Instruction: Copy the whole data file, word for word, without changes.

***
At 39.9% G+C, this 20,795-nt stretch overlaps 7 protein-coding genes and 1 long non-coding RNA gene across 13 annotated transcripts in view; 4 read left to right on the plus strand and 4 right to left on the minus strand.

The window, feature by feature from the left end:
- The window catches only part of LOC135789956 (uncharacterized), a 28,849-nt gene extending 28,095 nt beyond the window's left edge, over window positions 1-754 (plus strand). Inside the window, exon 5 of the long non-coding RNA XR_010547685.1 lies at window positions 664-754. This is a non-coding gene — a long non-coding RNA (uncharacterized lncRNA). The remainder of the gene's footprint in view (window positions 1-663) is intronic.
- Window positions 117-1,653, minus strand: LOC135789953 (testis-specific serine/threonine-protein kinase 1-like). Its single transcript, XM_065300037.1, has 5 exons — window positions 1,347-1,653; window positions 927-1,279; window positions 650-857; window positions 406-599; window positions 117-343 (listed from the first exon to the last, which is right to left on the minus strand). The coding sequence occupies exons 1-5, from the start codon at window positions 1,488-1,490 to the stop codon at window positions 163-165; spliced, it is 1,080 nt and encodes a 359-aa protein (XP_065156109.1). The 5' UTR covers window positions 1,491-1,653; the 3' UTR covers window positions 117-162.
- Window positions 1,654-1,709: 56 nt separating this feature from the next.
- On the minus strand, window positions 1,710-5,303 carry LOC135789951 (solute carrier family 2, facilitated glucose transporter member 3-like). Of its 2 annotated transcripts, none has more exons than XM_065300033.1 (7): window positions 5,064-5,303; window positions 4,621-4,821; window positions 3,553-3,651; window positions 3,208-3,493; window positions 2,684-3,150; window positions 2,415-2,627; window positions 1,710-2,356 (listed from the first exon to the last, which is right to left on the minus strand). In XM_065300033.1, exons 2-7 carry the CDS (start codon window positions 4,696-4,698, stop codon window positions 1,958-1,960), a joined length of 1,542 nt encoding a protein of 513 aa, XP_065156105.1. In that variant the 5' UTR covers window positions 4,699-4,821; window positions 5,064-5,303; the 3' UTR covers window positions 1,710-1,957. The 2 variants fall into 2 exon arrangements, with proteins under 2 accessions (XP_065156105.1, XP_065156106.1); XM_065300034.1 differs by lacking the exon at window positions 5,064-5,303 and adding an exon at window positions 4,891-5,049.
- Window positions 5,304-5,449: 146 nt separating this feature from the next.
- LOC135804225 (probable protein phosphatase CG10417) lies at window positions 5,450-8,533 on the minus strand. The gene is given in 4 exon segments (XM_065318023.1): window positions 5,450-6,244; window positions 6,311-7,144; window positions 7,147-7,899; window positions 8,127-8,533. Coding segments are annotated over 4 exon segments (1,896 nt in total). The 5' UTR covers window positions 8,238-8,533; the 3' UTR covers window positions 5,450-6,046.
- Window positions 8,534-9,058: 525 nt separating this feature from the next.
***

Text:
At 39.9% G+C, this 20,795-nt stretch overlaps 7 protein-coding genes and 1 long non-coding RNA gene across 13 annotated transcripts in view; 4 read left to right on the plus strand and 4 right to left on the minus strand.

The window, feature by feature from the left end:
- The window catches only part of LOC135789956 (uncharacterized), a 28,849-nt gene extending 28,095 nt beyond the window's left edge, over window positions 1-754 (plus strand). Inside the window, exon 5 of the long non-coding RNA XR_010547685.1 lies at window positions 664-754. This is a non-coding gene — a long non-coding RNA (uncharacterized lncRNA). The remainder of the gene's footprint in view (window positions 1-663) is intronic.
- Window positions 117-1,653, minus strand: LOC135789953 (testis-specific serine/threonine-protein kinase 1-like). Its single transcript, XM_065300037.1, has 5 exons — window positions 1,347-1,653; window positions 927-1,279; window positions 650-857; window positions 406-599; window positions 117-343 (listed from the first exon to the last, which is right to left on the minus strand). The coding sequence occupies exons 1-5, from the start codon at window positions 1,488-1,490 to the stop codon at window positions 163-165; spliced, it is 1,080 nt and encodes a 359-aa protein (XP_065156109.1). The 5' UTR covers window positions 1,491-1,653; the 3' UTR covers window positions 117-162.
- Window positions 1,654-1,709: 56 nt separating this feature from the next.
- On the minus strand, window positions 1,710-5,303 carry LOC135789951 (solute carrier family 2, facilitated glucose transporter member 3-like). Of its 2 annotated transcripts, none has more exons than XM_065300033.1 (7): window positions 5,064-5,303; window positions 4,621-4,821; window positions 3,553-3,651; window positions 3,208-3,493; window positions 2,684-3,150; window positions 2,415-2,627; window positions 1,710-2,356 (listed from the first exon to the last, which is right to left on the minus strand). In XM_065300033.1, exons 2-7 carry the CDS (start codon window positions 4,696-4,698, stop codon window positions 1,958-1,960), a joined length of 1,542 nt encoding a protein of 513 aa, XP_065156105.1. In that variant the 5' UTR covers window positions 4,699-4,821; window positions 5,064-5,303; the 3' UTR covers window positions 1,710-1,957. The 2 variants fall into 2 exon arrangements, with proteins under 2 accessions (XP_065156105.1, XP_065156106.1); XM_065300034.1 differs by lacking the exon at window positions 5,064-5,303 and adding an exon at window positions 4,891-5,049.
- Window positions 5,304-5,449: 146 nt separating this feature from the next.
- LOC135804225 (probable protein phosphatase CG10417) lies at window positions 5,450-8,533 on the minus strand. The gene is given in 4 exon segments (XM_065318023.1): window positions 5,450-6,244; window positions 6,311-7,144; window positions 7,147-7,899; window positions 8,127-8,533. Coding segments are annotated over 4 exon segments (1,896 nt in total). The 5' UTR covers window positions 8,238-8,533; the 3' UTR covers window positions 5,450-6,046.
- Window positions 8,534-9,058: 525 nt separating this feature from the next.